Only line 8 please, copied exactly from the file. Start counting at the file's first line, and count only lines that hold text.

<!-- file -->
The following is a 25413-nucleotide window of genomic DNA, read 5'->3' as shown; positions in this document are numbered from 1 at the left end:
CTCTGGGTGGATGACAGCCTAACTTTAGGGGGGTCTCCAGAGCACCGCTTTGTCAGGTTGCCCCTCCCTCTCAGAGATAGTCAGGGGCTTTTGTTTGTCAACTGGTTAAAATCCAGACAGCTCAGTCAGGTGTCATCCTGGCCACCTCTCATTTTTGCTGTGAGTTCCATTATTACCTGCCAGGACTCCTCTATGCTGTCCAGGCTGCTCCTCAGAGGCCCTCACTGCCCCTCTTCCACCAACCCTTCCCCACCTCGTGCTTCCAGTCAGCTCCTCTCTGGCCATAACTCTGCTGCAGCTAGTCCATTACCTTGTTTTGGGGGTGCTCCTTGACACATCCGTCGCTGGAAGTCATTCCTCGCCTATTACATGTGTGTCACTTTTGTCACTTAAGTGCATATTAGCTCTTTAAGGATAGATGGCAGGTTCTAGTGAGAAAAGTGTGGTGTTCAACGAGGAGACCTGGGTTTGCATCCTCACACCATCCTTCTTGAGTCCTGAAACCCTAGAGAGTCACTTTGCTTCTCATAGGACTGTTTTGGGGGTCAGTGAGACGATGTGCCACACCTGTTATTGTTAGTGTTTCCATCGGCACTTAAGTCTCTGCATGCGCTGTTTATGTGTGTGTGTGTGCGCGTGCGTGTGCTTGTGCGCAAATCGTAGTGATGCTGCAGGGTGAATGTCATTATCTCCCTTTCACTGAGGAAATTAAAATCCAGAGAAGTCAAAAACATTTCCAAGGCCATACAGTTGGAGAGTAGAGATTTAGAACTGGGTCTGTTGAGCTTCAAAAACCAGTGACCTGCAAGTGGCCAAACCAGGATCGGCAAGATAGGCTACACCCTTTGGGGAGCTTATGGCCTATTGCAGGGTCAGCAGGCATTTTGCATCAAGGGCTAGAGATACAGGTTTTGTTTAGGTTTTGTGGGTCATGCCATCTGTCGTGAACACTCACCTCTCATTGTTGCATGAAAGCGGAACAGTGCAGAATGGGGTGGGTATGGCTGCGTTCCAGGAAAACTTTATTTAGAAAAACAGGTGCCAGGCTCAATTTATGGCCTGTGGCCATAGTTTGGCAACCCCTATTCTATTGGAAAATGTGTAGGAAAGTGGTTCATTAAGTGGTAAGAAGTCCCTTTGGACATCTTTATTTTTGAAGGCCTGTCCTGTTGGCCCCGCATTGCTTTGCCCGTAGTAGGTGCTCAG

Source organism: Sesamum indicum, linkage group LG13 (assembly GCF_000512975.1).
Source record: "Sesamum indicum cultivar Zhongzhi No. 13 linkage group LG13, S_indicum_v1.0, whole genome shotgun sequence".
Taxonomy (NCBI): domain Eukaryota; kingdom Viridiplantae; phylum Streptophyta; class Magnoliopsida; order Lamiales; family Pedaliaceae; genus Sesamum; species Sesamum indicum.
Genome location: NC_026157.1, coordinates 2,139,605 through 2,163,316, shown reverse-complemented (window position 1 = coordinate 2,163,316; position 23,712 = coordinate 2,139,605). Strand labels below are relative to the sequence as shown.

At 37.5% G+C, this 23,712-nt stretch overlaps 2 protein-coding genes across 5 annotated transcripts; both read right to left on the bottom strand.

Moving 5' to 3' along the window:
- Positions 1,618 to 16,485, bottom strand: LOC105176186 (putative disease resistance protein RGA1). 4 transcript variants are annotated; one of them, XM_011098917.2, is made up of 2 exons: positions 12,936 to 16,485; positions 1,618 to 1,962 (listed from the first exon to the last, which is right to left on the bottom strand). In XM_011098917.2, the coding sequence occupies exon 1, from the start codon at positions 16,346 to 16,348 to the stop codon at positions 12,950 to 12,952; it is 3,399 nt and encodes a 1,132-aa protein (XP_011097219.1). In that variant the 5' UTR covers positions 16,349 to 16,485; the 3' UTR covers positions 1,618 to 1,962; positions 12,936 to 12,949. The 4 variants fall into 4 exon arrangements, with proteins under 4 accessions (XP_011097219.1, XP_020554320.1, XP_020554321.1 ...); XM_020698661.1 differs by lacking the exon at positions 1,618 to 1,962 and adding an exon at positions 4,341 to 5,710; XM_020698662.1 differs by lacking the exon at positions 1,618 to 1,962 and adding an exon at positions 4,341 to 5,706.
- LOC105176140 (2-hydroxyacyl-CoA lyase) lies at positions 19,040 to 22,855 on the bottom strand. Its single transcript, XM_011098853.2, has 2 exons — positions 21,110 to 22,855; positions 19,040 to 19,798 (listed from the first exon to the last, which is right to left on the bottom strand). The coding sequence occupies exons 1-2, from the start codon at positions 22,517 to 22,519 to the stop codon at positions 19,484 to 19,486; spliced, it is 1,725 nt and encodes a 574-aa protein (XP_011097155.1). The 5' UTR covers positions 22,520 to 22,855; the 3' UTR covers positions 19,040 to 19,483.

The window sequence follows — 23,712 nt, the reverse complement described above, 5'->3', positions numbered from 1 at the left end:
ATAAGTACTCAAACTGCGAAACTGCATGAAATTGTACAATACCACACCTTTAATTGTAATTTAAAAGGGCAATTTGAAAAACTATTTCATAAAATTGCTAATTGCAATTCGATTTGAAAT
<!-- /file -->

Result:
Moving 5' to 3' along the window: